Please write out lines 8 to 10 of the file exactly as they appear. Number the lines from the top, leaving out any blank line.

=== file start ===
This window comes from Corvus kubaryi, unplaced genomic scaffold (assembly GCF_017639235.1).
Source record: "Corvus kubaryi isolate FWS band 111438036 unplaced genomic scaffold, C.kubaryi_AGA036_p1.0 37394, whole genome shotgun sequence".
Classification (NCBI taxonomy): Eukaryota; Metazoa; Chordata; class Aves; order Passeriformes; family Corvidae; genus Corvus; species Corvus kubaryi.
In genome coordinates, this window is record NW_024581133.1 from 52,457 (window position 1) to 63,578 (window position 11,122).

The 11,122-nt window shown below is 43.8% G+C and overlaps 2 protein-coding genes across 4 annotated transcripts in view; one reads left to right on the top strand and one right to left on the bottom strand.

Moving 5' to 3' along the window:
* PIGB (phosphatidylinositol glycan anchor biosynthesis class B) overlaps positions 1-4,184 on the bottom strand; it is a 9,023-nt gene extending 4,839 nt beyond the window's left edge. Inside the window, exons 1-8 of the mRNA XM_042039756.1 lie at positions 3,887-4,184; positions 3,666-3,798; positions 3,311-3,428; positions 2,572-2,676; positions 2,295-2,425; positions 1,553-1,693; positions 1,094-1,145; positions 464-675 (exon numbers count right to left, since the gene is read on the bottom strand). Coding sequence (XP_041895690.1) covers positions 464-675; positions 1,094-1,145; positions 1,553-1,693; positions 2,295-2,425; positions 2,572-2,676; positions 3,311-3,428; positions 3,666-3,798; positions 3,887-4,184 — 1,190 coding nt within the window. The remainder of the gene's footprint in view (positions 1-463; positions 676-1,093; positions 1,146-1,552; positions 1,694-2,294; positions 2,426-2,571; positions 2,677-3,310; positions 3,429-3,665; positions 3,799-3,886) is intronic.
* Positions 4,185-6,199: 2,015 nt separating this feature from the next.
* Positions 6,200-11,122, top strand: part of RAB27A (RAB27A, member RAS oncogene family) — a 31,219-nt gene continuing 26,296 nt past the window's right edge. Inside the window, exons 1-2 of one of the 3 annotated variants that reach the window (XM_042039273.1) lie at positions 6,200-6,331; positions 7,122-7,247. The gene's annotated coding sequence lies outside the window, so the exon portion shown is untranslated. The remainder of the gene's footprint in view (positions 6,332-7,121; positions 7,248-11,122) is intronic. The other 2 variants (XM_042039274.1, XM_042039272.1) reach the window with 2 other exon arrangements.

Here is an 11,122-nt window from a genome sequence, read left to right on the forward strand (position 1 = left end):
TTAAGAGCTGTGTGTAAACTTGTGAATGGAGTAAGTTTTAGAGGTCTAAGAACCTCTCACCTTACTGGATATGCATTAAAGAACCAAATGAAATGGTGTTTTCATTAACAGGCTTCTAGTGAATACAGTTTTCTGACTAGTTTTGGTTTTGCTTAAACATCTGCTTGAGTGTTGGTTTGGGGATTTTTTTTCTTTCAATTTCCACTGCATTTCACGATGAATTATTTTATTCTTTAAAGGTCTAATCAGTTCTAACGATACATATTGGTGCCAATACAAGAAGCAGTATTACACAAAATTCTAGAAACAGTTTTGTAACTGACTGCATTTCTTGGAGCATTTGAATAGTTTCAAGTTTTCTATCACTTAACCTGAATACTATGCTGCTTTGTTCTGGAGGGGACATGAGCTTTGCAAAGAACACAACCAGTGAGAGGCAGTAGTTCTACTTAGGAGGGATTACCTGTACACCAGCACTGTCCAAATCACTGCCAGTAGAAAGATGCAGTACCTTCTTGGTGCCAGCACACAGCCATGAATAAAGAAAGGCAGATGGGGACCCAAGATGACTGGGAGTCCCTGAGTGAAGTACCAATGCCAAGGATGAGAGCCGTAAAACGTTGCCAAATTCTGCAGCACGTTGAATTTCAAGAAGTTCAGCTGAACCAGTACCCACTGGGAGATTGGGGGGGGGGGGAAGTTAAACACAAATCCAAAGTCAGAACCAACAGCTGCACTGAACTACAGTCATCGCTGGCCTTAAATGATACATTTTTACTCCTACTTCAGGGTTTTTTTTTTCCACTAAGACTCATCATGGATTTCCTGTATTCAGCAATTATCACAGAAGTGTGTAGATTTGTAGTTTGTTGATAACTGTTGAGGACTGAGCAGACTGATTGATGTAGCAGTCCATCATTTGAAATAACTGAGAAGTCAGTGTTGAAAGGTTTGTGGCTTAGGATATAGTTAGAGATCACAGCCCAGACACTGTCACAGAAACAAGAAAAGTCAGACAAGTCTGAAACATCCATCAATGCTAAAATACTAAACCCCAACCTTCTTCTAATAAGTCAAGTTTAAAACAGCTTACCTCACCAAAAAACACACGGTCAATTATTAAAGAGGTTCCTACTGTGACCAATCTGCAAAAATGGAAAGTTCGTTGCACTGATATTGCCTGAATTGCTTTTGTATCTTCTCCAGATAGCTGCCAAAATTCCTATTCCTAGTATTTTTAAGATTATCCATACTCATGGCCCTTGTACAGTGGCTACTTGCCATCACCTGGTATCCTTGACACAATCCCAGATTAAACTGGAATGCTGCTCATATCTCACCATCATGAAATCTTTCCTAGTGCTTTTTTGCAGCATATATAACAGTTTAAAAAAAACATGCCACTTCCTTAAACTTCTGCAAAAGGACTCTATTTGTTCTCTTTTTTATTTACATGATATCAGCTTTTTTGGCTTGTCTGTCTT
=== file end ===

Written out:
* Positions 4,185-6,199: 2,015 nt separating this feature from the next.
* Positions 6,200-11,122, top strand: part of RAB27A (RAB27A, member RAS oncogene family) — a 31,219-nt gene continuing 26,296 nt past the window's right edge. Inside the window, exons 1-2 of one of the 3 annotated variants that reach the window (XM_042039273.1) lie at positions 6,200-6,331; positions 7,122-7,247. The gene's annotated coding sequence lies outside the window, so the exon portion shown is untranslated. The remainder of the gene's footprint in view (positions 6,332-7,121; positions 7,248-11,122) is intronic. The other 2 variants (XM_042039274.1, XM_042039272.1) reach the window with 2 other exon arrangements.

Here is an 11,122-nt window from a genome sequence, read left to right on the forward strand (position 1 = left end):